- If your address does not appear in the "To" or "CC" headers of the original message (this helps ensure that it won't mistakenly reply to automatically forwarded messages or mailing lists, but also means it won't reply to BCC messages).
How do I make mail for two different addresses go to the same POP mailbox?
You can do this by creating a normal POP mailbox for one of the addresses and a forwarding alias for the other address.
For example, to deliver mail for firstname.lastname@example.org and email@example.com into the same POP mailbox, you could create a POP mailbox for firstname.lastname@example.org, plus a forwarding alias for email@example.com that forwards to firstname.lastname@example.org.
(You could do it the other way around if you wanted, making email@example.com be the POP mailbox and firstname.lastname@example.org be the forwarding alias. It doesn't matter which is which, because the end result is the same: messages sent to either address end up in a single POP mailbox that you read, and only you will know which is the "real" one.)
How do I make mail for a POP mailbox forward to another address as well?
You can't do this directly, because a POP mailbox never forwards mail anywhere. However, you can get exactly the same effect by thinking about the problem slightly differently.
For example, people often say something like "we've created a POP mailbox for email@example.com that Roger normally reads, but any mail sent to firstname.lastname@example.org also needs to go to email@example.com."
In a situation like that, firstname.lastname@example.org should be a forwarding alias, not a POP mailbox. You can create POP mailboxes for email@example.com and firstname.lastname@example.org, then direct email@example.com mail to both firstname.lastname@example.org and email@example.com.
This works because a forwarding alias can forward mail to multiple addresses.
How do I create a mailing list?
Your account includes the powerful Mailman mailing list software, which can be used to create group discussion lists or announcement-only lists that other people can subscribe to.
Although setting up a Mailman mailing list has traditionally been a complicated task, we have a simple list creation screen that takes care of most of the details for you. Just click "Add Mailing List" (toward the top of this page) to learn more.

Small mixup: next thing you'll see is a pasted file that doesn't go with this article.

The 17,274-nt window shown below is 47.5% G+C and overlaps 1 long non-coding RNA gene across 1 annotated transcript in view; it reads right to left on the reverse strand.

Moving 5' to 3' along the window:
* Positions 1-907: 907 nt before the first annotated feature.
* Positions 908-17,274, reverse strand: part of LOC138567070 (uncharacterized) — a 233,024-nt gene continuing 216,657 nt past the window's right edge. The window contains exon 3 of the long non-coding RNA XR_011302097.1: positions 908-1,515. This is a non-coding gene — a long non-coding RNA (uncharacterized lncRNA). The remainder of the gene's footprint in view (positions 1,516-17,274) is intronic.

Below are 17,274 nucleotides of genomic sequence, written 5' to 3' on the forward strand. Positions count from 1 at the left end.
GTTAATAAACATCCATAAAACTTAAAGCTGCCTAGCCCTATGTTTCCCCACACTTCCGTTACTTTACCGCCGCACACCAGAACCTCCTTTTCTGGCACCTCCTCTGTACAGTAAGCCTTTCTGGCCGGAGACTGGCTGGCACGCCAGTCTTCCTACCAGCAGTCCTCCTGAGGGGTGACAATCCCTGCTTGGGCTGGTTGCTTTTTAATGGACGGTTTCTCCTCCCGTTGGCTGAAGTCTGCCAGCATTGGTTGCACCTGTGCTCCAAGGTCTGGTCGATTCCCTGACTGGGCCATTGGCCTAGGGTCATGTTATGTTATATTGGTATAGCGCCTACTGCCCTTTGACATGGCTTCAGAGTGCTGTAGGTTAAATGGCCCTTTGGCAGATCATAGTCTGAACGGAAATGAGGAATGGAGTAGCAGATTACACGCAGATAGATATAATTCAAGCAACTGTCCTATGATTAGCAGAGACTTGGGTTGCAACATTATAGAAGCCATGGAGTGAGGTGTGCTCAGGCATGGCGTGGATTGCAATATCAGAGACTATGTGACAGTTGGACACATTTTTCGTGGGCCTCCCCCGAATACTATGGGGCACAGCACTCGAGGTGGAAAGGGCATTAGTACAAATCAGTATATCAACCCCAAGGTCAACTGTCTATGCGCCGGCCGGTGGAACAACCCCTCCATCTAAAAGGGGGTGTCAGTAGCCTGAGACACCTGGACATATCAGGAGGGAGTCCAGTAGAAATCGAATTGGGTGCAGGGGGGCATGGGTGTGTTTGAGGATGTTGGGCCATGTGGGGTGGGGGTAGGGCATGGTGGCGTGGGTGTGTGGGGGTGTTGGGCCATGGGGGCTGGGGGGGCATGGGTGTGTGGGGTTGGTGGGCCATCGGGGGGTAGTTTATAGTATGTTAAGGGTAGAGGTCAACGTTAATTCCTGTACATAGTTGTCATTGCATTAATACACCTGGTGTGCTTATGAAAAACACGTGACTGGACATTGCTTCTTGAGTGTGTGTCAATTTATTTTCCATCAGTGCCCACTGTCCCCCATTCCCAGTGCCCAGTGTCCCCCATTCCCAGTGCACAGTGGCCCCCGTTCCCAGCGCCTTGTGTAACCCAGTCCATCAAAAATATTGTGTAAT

The number of mailing list messages you can send each month depends on your Web hosting plan. See our plan description page for details.
How do I create more than 250 POP mailboxes?
You can add as many POP mailboxes as you wish. If you use more than 250 POP mailboxes, an extra charge will apply; see your plan description on the Billing and Usage page for details.
How am I billed for e-mail usage?
In addition to any fee for extra POP mailboxes, e-mail data transfer (bandwidth) is counted toward your account's monthly data transfer allowance, just like Web site data transfer usage. However, in most cases, e-mail usage is a very small amount.
As an example: if you receive 100 average-sized text e-mail messages per day, that's less than 20 MB data transfer usage per month. Since even our basic account includes thousands of times that amount, it's unlikely to lead to extra charges.
However, if you regularly receive dozens of multi-megabyte file attachments by e-mail, the usage would be higher, and could cause extra charges if your total usage exceeds the amount normally included in your plan.
You can review your data transfer usage on the Billing and Usage page.
Do your servers support IMAP?
IMAP is a technical term that describes a relatively new method of connecting to a server and reading incoming mail. Some modern e-mail programs support IMAP as well as the older POP3 standard.
We recommend sticking to the more popular POP3 method, as you're likely to encounter fewer mail program problems. However, our servers do support IMAP for advanced users. The instructions above for POP mailboxes apply to IMAP mailboxes, too: when you create a "POP mailbox", the mailbox on our server can actually be read using either a POP3 or IMAP connection.
Are there any addresses @spcm.org I can't use?
You can use any address except "firstname.lastname@example.org". Internet standards reserve that address for special purposes, and any messages sent to it will be received by our technical staff, even if you have the "catch-all alias" turned on.